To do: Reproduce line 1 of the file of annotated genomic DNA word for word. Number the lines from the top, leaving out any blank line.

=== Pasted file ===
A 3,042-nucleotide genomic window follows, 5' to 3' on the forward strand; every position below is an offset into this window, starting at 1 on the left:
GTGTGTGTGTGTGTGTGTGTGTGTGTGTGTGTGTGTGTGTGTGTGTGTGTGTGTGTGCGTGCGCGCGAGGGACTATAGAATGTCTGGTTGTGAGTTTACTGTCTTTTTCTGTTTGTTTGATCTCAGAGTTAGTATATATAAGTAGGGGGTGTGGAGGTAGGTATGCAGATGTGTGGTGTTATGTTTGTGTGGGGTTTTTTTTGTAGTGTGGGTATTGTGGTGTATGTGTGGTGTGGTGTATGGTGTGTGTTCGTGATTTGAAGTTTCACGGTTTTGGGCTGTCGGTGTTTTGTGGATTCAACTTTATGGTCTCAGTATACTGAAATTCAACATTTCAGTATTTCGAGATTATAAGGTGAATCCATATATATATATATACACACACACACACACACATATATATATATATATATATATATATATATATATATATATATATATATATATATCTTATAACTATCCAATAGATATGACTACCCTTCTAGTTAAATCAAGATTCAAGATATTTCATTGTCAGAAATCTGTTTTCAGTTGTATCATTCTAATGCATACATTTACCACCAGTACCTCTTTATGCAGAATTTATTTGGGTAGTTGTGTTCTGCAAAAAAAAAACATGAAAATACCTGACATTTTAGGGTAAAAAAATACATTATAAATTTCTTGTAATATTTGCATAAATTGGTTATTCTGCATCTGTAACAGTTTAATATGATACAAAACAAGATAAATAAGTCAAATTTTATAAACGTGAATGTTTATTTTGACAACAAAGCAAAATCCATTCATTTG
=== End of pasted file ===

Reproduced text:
A 3,042-nucleotide genomic window follows, 5' to 3' on the forward strand; every position below is an offset into this window, starting at 1 on the left: